Read the Fine Print

Read the Fine Print

RTFM Creative Commons licenses are a wonderful thing. Without them, I’d probably be unable to do my job, so I am extremely grateful to all who apply a CC license to their photos. All, that is, except people who mark their work with a CC license and then get huffy when someone actually uses it.

Thank you, Microsoft!

Now I will never have to buy any of your products again! The latest issue of Editorium Update has arrived, and Jack Lyon reports the following: Word 2008, for Macintosh, isn’t out yet but will be later this year: http://www.microsoft.com/presspass/press/2007/jan07/01-09MacworldPR.mspx Like Word 2007 for Windows, it will feature the Ribbon interface, with all of the […]

Day 9 of 90

Day 9 of 90

Hey, remember when your computer had a leetle teeny screen, and all your software used to run slower, and you just couldn’t get as much work done as you do now? Yeah, so try doing your multifaceted, exciting twenty-first-century job on a 12″ laptop that, despite being totally loaded when you bought it three years […]

The Other X-Acto and Wax Technique

The other day, Cathi told a tragic story about how I remember right after my newspaper moved me to a brand new building and informed me I’d have to do layout with an exacto knife and waxer again because they had no Mac for me . . . And while I’m in awe of Cathi’s skillz, I have […]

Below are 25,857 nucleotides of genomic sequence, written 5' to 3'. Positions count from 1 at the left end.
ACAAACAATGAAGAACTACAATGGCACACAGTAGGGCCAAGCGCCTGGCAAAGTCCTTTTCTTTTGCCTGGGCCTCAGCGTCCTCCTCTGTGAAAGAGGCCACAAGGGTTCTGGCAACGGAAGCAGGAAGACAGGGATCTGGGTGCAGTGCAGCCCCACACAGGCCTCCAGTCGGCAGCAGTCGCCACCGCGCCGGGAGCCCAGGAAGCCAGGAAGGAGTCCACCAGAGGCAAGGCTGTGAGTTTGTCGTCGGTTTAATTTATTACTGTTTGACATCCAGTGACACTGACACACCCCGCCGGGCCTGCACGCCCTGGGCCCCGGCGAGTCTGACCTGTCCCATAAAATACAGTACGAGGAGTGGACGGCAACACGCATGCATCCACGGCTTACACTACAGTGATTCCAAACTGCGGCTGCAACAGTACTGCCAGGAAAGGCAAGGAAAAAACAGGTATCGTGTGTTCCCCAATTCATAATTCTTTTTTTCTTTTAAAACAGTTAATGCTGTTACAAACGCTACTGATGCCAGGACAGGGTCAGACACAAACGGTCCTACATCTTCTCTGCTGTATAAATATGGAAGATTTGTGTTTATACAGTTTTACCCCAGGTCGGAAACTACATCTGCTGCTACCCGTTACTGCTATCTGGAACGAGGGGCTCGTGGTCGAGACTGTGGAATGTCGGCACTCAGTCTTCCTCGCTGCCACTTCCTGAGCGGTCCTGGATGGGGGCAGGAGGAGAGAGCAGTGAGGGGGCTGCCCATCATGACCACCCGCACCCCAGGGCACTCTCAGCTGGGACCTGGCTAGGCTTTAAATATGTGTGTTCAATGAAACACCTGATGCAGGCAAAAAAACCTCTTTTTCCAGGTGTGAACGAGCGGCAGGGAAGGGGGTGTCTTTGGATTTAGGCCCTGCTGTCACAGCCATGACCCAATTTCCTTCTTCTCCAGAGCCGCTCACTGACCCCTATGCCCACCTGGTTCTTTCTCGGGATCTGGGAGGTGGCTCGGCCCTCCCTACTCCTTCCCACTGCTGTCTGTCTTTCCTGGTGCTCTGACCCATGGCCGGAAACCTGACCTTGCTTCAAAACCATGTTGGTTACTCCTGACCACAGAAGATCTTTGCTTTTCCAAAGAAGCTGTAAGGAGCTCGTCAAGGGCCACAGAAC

Designers vs. Illustrators (vs. Authors)

This is not really my field, as I’m not a cover designer, but the Guardian just posted a rant by an author with the teaser (sorry—there’s a proper term for this in newspaperspeak, isn’t there?), “Now that pixels have replaced pencils the art of drawing has vanished. I’m so exasperated I’m designing my own book […]

InDesign vs. Quark: 4 things

If you’ve ever sat near me while I’m working in Quark XPress, you know what a charming vocabulary I have. I !@#$% hate Quark. It’s a $&%@! buggy piece of #@&!. I may need all the glyphs in the Unicode set to type my distaste for it. But having glanced for a minute at Layers […]

"Most Designers, Through No Fault of Their Own, Are Illiterate."

Or so my class was informed by a very good copyediting instructor, who I’m sure meant no especial disrespect. On some other day, I’d like to address why an editor might get this impression, but for now I’d just like to note that apparently Princeton Architectural Press shares this unflattering view.